In typical convoluted corporate-speak, Microsoft announced, "Given the evolution of the Web and our strategy, we believe the next generation of search is about the development of an underlying, sustainable business model for the search engine, consumer, and content partner. For example, this past Wednesday we announced our strategy to focus on verticals with high commercial intent, such as travel, and offer users cash back on their purchases from our advertisers." In English, this means that Microsoft intends to focus on popular areas, such as travel, and its new cash-back program for people who locate goods through a Microsoft Live search. They figure the big money is there. They will leave the specialty searches to Google, and hope that conceding this part of the territory to their rival does not prevent them from competing equally in the more lucrative fields. This is certainly a major about-face from their strategy of two years ago.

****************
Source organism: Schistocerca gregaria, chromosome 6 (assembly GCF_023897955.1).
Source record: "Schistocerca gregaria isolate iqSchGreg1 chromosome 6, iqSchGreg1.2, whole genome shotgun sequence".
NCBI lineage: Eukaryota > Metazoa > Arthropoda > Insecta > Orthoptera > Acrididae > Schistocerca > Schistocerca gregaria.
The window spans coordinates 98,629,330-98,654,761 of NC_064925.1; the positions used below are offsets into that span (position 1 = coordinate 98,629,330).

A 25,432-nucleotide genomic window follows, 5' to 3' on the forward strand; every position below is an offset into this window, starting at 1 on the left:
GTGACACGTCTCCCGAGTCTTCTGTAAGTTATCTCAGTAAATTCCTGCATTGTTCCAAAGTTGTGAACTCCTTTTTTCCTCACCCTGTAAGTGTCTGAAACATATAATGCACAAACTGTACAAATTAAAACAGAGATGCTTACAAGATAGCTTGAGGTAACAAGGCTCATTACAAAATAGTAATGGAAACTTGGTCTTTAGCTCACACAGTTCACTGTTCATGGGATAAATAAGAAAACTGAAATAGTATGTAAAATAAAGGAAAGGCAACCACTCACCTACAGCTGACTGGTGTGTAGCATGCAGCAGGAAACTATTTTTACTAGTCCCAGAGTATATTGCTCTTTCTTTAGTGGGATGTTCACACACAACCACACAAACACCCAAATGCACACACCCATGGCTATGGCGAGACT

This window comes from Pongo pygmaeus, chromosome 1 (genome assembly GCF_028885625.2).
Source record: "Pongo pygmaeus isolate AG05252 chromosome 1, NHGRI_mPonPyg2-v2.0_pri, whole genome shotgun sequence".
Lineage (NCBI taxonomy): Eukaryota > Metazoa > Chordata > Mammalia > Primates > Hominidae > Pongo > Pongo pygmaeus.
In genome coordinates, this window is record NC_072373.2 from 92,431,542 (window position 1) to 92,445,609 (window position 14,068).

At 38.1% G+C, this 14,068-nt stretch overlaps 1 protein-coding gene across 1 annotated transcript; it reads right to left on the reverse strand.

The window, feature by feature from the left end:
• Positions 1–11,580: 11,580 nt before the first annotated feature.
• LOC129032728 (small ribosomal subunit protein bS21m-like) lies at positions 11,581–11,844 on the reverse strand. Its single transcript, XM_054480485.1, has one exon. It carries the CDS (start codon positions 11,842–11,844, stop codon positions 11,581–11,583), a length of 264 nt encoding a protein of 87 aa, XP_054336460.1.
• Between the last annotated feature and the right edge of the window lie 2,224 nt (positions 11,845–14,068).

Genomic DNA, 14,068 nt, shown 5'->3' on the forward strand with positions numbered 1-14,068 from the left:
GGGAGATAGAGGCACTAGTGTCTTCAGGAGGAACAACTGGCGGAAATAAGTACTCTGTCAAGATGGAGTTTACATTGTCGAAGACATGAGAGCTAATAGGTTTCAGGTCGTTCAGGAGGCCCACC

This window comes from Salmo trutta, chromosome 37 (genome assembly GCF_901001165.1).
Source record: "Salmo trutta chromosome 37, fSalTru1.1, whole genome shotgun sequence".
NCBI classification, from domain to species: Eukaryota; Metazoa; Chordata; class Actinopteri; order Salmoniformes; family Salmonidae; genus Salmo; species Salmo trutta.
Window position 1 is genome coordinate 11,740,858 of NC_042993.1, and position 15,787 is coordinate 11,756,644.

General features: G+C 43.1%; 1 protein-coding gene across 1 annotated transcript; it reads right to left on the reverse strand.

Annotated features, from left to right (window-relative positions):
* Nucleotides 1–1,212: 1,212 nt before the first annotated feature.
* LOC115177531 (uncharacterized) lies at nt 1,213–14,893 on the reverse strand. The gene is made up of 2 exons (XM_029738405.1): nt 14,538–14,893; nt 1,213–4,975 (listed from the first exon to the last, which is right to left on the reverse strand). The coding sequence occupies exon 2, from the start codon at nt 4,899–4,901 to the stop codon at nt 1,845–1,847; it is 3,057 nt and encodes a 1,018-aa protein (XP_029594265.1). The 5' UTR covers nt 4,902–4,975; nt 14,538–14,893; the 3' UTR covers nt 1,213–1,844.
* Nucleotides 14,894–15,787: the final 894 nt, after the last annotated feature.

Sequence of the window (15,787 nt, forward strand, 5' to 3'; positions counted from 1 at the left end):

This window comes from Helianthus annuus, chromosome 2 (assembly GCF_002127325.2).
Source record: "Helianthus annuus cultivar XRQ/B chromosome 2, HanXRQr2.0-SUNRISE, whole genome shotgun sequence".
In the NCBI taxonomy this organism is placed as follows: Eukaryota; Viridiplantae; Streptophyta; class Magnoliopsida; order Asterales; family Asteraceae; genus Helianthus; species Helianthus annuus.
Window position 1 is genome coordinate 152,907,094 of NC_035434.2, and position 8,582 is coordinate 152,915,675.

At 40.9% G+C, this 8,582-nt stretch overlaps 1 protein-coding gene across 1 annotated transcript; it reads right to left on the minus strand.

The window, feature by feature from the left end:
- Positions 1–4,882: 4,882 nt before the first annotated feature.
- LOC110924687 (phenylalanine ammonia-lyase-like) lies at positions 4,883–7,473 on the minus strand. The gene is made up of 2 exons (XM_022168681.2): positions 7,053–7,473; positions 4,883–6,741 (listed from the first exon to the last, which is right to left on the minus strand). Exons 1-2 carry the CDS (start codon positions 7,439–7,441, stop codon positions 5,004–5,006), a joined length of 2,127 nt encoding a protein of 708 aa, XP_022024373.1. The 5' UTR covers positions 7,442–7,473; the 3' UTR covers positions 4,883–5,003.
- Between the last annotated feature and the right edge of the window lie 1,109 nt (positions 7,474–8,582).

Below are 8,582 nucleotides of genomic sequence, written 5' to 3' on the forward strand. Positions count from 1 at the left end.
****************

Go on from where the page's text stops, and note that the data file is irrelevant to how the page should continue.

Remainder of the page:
Throwing in the Towel: Microsoft Abandons Its Book Search
Microsoft's look for matches inside the book was also clean and easy to follow.